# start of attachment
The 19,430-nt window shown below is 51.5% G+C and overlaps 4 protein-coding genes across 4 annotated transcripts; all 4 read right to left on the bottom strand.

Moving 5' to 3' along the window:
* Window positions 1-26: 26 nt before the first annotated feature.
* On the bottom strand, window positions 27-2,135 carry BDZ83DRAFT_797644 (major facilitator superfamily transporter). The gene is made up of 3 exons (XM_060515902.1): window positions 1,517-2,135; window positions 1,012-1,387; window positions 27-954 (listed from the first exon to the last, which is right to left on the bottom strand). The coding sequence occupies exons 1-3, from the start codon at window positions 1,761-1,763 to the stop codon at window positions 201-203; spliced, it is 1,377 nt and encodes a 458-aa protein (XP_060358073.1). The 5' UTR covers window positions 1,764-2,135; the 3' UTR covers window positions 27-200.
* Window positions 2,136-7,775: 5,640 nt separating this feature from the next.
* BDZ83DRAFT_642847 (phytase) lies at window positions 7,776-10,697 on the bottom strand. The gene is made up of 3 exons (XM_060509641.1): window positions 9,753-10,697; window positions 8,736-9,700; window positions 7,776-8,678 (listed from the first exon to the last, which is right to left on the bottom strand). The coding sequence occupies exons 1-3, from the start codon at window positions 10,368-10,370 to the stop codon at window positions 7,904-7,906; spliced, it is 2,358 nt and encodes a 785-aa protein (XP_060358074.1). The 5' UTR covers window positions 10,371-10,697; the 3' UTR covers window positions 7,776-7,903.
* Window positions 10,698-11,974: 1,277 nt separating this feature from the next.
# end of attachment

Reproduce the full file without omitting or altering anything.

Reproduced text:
The 19,430-nt window shown below is 51.5% G+C and overlaps 4 protein-coding genes across 4 annotated transcripts; all 4 read right to left on the bottom strand.

Moving 5' to 3' along the window:
* Window positions 1-26: 26 nt before the first annotated feature.
* On the bottom strand, window positions 27-2,135 carry BDZ83DRAFT_797644 (major facilitator superfamily transporter). The gene is made up of 3 exons (XM_060515902.1): window positions 1,517-2,135; window positions 1,012-1,387; window positions 27-954 (listed from the first exon to the last, which is right to left on the bottom strand). The coding sequence occupies exons 1-3, from the start codon at window positions 1,761-1,763 to the stop codon at window positions 201-203; spliced, it is 1,377 nt and encodes a 458-aa protein (XP_060358073.1). The 5' UTR covers window positions 1,764-2,135; the 3' UTR covers window positions 27-200.
* Window positions 2,136-7,775: 5,640 nt separating this feature from the next.
* BDZ83DRAFT_642847 (phytase) lies at window positions 7,776-10,697 on the bottom strand. The gene is made up of 3 exons (XM_060509641.1): window positions 9,753-10,697; window positions 8,736-9,700; window positions 7,776-8,678 (listed from the first exon to the last, which is right to left on the bottom strand). The coding sequence occupies exons 1-3, from the start codon at window positions 10,368-10,370 to the stop codon at window positions 7,904-7,906; spliced, it is 2,358 nt and encodes a 785-aa protein (XP_060358074.1). The 5' UTR covers window positions 10,371-10,697; the 3' UTR covers window positions 7,776-7,903.
* Window positions 10,698-11,974: 1,277 nt separating this feature from the next.